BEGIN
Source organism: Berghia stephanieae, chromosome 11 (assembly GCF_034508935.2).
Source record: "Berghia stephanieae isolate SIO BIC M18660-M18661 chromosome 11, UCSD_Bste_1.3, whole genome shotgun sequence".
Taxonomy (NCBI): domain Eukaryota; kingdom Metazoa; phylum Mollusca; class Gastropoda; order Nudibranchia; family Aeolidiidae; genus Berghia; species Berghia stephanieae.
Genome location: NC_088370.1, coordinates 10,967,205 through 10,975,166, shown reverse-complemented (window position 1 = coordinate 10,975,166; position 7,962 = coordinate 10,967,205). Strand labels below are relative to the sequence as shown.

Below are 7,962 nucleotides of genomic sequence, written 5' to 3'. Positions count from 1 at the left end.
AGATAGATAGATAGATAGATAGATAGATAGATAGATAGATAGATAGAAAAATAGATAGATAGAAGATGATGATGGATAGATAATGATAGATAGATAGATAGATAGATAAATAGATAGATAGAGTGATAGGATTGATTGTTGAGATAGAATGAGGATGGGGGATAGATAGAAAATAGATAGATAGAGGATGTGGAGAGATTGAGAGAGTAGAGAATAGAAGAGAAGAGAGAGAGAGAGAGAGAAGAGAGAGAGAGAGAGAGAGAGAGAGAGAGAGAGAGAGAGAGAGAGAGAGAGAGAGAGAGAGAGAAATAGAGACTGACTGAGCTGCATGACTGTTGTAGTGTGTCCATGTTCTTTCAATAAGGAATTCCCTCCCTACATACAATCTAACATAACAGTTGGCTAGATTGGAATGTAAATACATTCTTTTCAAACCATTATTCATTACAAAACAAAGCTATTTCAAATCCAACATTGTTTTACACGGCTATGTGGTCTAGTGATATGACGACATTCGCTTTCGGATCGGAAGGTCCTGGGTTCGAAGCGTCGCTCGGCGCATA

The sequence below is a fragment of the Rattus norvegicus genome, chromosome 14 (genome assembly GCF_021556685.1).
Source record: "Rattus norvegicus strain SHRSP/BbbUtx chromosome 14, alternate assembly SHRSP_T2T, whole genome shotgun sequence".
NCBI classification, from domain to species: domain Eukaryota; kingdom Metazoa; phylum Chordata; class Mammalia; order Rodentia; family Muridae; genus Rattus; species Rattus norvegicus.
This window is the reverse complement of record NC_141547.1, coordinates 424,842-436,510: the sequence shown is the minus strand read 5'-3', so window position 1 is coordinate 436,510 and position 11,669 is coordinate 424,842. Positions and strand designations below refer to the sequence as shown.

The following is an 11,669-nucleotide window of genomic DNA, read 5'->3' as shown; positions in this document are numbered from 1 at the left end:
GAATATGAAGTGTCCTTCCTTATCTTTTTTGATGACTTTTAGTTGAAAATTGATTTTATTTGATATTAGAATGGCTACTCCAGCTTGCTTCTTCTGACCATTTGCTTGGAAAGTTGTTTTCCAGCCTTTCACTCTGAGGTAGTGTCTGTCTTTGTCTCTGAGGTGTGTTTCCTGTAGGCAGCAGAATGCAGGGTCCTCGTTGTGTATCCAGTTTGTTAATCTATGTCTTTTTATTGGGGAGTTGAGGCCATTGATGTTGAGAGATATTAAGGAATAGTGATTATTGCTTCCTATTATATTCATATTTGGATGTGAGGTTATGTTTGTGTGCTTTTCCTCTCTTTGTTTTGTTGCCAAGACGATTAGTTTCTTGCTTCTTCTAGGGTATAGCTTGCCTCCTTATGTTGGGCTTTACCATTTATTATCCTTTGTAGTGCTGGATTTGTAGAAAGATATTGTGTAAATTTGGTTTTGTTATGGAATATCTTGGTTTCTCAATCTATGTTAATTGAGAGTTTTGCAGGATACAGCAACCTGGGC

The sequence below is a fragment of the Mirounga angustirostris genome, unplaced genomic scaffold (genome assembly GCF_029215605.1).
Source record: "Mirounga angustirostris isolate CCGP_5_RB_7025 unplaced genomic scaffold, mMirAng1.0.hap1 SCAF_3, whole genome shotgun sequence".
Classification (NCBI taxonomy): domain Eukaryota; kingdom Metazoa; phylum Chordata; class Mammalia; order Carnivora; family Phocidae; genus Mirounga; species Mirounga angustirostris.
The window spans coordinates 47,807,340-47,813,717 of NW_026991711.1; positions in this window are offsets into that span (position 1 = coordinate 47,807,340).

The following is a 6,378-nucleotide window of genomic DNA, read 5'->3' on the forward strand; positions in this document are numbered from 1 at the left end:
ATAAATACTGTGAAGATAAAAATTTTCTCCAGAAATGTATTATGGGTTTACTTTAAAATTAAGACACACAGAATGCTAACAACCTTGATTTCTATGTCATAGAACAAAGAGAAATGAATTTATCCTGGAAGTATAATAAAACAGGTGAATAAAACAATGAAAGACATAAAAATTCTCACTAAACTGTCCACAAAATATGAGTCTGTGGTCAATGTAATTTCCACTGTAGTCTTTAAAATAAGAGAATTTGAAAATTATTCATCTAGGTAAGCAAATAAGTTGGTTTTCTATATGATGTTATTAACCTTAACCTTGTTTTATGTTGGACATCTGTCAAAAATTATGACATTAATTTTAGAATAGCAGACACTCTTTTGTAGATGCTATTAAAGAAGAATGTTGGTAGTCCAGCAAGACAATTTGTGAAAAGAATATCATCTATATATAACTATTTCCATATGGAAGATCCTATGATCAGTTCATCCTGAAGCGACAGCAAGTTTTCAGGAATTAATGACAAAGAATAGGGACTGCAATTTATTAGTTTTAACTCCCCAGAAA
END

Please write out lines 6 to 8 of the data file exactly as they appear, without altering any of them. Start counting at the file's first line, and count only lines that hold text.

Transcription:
AGATAGATAGATAGATAGATAGATAGATAGATAGATAGATAGATAGAAAAATAGATAGATAGAAGATGATGATGGATAGATAATGATAGATAGATAGATAGATAGATAAATAGATAGATAGAGTGATAGGATTGATTGTTGAGATAGAATGAGGATGGGGGATAGATAGAAAATAGATAGATAGAGGATGTGGAGAGATTGAGAGAGTAGAGAATAGAAGAGAAGAGAGAGAGAGAGAGAGAAGAGAGAGAGAGAGAGAGAGAGAGAGAGAGAGAGAGAGAGAGAGAGAGAGAGAGAGAGAGAGAGAAATAGAGACTGACTGAGCTGCATGACTGTTGTAGTGTGTCCATGTTCTTTCAATAAGGAATTCCCTCCCTACATACAATCTAACATAACAGTTGGCTAGATTGGAATGTAAATACATTCTTTTCAAACCATTATTCATTACAAAACAAAGCTATTTCAAATCCAACATTGTTTTACACGGCTATGTGGTCTAGTGATATGACGACATTCGCTTTCGGATCGGAAGGTCCTGGGTTCGAAGCGTCGCTCGGCGCATA

The sequence below is a fragment of the Rattus norvegicus genome, chromosome 14 (genome assembly GCF_021556685.1).
Source record: "Rattus norvegicus strain SHRSP/BbbUtx chromosome 14, alternate assembly SHRSP_T2T, whole genome shotgun sequence".